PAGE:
Skip to Content, Navigation, or Footer.
We inform. You decide.
Friday, September 30, 2022
<p>Natalie Heller, a 20-year-old finance junior, writes her name on the door at National Coming Out Day on the Plaza of the Americas on Oct. 12, 2015, to support coming out. Heller said writing her name on the door meant not being afraid. “If someone were to walk by and see my name, I wouldn’t care,” Heller said. “The same time last year I wouldn’t have been willing to.”</p>

Natalie Heller, a 20-year-old finance junior, writes her name on the door at National Coming Out Day on the Plaza of the Americas on Oct. 12, 2015, to support coming out. Heller said writing her name on the door meant not being afraid. “If someone were to walk by and see my name, I wouldn’t care,” Heller said. “The same time last year I wouldn’t have been willing to.”

"What is wrong with you and your sister?" Carolyna Guillen’s father asked after he found out both his daughters identified as a lesbians.

But then her father said he would love her no matter what. He kept his word, Guillen said. Now she is UF Pride Student Union’s internal vice president.

"He’s like the light of my world," said the 20-year-old UF microbiology and cell science junior. "It hit me hard when he said that."

Guillen was one of about 20 students to celebrate coming-out stories during the 27th anniversary of National Coming Out Day on the Plaza of the Americas on Monday. The UF Office of LGBT Affairs and Pride Student Union collaborated to host a gallery of influential people in the LGBTQ+community and a timeline showing the progress of LGBTQ+ rights.

Guillen, who helped organize the event, said the day was about realizing the individual power each student has to help LGBTQ+ people feel accepted.

UF’s campus has not always been inviting to the LGBTQ+ community, said Chuck Woods, former UF Institute of Food and Agricultural Sciences faculty member.

Woods said he was pulled from his student dorm by a University Police investigator in 1959.

"We have information that you are a homosexual," Woods recalls the investigator saying, leading Woods to an interrogation room at the police station.

He was shown a letter from J. Wayne Reitz stating the university wanted to help Woods with his "problem."

"Had I admitted anything, I would have been kicked out," he said.

The investigation was part of the Florida Legislative Investigation Committee that searched to expel homosexual students and faculty in Florida universities. Known as the Johns Committee, UF was the first university to be searched in 1958.

Although UF’s past was dark, Woods said, it has made progress: It founded the Gay and Lesbian Student Union in 1991, which later became Pride Student Union in 2000.

Enjoy what you're reading? Get content from The Alligator delivered to your inbox

In 2004, UF’s LGBT Affairs was established, providing support to LGBTQ+ students.

But being "out" is still difficult for some students on campus. UF journalism senior Bradley Norman said PSU’s public approach to coming out left a sour taste in his mouth.

"I think PSU and UF have done a lot with people that can be out and proud," the 22-year-old said. "But sometimes it’s like people who aren’t out get left out."

Guillen said PSU strives to create a non-judgmental community for students struggling to come out, providing a safe place for discussion.

"You don’t have to be out to your family," Guillen said. "If you just want to be out to us and your friends, that’s fine because you are still welcome… Anything that happens in Pride doesn’t leave Pride."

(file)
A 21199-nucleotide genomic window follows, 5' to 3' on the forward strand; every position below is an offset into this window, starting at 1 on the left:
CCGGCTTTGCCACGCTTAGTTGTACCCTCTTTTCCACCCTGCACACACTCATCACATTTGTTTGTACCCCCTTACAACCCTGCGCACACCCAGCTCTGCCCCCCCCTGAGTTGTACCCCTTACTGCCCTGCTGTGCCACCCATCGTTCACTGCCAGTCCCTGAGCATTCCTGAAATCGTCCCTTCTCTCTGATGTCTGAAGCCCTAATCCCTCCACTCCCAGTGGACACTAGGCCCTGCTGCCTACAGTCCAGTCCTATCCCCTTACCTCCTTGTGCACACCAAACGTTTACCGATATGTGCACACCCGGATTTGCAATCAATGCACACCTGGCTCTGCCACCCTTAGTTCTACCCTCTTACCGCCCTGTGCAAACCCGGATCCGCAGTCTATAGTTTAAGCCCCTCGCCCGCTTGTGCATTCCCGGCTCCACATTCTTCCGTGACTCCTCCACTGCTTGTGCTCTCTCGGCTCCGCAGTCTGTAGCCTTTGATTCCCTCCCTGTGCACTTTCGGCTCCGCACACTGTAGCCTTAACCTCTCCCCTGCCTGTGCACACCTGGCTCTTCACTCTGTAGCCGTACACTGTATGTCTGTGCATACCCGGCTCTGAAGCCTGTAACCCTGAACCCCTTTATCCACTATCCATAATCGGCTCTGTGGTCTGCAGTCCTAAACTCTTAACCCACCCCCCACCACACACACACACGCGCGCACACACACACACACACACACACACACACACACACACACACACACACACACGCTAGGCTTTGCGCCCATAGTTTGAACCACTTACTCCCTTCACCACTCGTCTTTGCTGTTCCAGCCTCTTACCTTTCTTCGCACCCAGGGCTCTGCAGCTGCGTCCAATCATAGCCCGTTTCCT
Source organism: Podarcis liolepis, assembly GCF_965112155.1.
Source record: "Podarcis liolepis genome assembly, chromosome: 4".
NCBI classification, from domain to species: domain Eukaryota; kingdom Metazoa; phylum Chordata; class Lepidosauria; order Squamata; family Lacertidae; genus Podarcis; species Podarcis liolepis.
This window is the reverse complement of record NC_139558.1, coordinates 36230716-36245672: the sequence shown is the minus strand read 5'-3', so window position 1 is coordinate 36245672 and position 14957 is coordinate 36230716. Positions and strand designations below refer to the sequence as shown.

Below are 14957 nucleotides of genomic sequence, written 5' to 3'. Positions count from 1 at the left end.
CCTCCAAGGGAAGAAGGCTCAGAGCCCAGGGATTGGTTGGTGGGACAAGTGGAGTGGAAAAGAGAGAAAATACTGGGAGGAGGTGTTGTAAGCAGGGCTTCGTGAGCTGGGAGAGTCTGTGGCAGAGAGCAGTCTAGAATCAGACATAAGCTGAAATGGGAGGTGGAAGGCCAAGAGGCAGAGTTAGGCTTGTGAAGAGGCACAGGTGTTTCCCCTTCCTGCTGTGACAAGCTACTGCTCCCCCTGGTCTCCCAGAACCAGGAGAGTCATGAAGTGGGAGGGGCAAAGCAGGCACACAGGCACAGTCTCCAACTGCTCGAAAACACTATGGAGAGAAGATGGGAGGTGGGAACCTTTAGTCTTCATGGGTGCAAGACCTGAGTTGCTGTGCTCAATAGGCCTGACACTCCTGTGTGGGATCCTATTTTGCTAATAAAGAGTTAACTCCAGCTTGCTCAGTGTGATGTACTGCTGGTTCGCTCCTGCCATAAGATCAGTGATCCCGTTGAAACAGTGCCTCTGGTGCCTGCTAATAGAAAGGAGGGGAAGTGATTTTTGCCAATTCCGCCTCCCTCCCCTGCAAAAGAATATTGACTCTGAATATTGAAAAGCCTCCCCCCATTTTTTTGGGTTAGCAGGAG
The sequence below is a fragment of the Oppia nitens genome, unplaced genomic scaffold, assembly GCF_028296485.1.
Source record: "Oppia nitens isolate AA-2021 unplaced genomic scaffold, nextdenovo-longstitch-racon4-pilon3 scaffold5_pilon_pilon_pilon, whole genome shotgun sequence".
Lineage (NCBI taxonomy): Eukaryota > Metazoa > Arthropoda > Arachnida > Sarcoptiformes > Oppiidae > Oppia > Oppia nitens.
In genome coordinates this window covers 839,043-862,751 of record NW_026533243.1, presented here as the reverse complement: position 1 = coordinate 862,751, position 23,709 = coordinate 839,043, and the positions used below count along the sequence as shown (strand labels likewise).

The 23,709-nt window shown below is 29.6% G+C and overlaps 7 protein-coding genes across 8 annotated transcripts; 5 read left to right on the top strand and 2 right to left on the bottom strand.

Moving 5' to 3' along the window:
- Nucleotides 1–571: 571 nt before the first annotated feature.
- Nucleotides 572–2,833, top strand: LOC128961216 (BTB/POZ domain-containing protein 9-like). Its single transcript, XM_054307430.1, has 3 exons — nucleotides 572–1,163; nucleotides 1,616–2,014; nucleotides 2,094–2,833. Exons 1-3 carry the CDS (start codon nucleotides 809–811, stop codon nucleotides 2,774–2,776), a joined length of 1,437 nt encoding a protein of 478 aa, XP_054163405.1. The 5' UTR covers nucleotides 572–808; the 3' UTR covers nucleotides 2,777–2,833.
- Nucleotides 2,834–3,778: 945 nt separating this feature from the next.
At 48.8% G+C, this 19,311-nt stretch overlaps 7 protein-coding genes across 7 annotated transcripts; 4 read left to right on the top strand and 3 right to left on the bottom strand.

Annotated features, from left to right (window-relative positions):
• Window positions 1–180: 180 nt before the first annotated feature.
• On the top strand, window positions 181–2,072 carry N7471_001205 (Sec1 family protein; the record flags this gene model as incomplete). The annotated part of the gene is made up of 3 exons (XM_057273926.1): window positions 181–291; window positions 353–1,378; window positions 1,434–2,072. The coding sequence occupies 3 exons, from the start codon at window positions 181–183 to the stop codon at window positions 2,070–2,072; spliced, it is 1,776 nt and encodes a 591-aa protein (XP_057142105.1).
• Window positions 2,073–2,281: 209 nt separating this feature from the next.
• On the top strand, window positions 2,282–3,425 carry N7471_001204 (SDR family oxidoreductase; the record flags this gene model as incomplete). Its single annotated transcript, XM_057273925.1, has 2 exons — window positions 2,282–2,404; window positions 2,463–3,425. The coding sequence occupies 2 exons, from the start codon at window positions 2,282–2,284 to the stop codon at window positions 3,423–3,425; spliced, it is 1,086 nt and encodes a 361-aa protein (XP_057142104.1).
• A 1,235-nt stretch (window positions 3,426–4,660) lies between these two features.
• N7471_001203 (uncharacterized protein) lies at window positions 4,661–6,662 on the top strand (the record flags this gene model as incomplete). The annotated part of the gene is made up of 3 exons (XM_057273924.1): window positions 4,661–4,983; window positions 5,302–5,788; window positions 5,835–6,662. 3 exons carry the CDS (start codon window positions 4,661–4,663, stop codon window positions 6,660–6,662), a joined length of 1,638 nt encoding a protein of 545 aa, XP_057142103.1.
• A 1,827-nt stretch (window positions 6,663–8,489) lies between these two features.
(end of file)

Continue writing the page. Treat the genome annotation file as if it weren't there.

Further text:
Contact Danielle Veenstra at dveenstra@alligator.org and follow her on Twitter @_Veenstra_

Natalie Heller, a 20-year-old finance junior, writes her name on the door at National Coming Out Day on the Plaza of the Americas on Oct. 12, 2015, to support coming out. Heller said writing her name on the door meant not being afraid. “If someone were to walk by and see my name, I wouldn’t care,” Heller said. “The same time last year I wouldn’t have been willing to.”

Veronica Cinibulk, a 19-year-old UF psychology senior, reads about influential people in the LGBTQ community during the Pride Student Union and the Office of LGBT Affairs’ event celebrating National Coming Out Day on Oct. 12, 2015. Cinibulk said she understood why there was conflict over LGBT issues with the lack of education at that time. “We still have a long way to go,” she said.

Buttons wait to be picked up by visitors on the information table at the National Coming Out Day event on the Plaza of the Americas on Oct. 12, 2015. LB Hannahs (not pictured), director of LGBT Affairs and social justice coordinator, said that pronouns can put a gender on someone that they haven’t chosen. “They are very small words, but they have a lot of meaning to them,” Hannahs said.

Pride Student Union ambassadors discuss the history of LGBTQ rights and the resources offered for LGBTQ students at UF at the National Coming Out Day celebration on Oct. 12, 2015. Maggie Creegan (right), a 23-year-old graduate assistant at LGBT Affairs, said the timeline teaches people about LGBTQ individuals who have been a big part of history. Students may not have learned about them any other way, she said.

21-year-old Philippe Holas (left) and 20-year-old Molly Behan dance together on the Reitz Union Breezeway on Oct. 12, 2015. The Florida Swing Dancing Club gave swing lessons for beginning, intermediate and advanced dancers.

David Ayers chases Maddox Corcoran, a 20-year-old UF economics junior, on Turlington Plaza on Oct. 12, 2015. Gators Humans vs. Zombies began its four-day Summer game on Wednesday.

Support your local paper
Donate Today
The Independent Florida Alligator has been independent of the university since 1971, your donation today could help #SaveStudentNewsrooms. Please consider giving today.

Powered by SNworks Solutions by The State News
All Content © 2022 The Independent Florida Alligator and Campus Communications, Inc.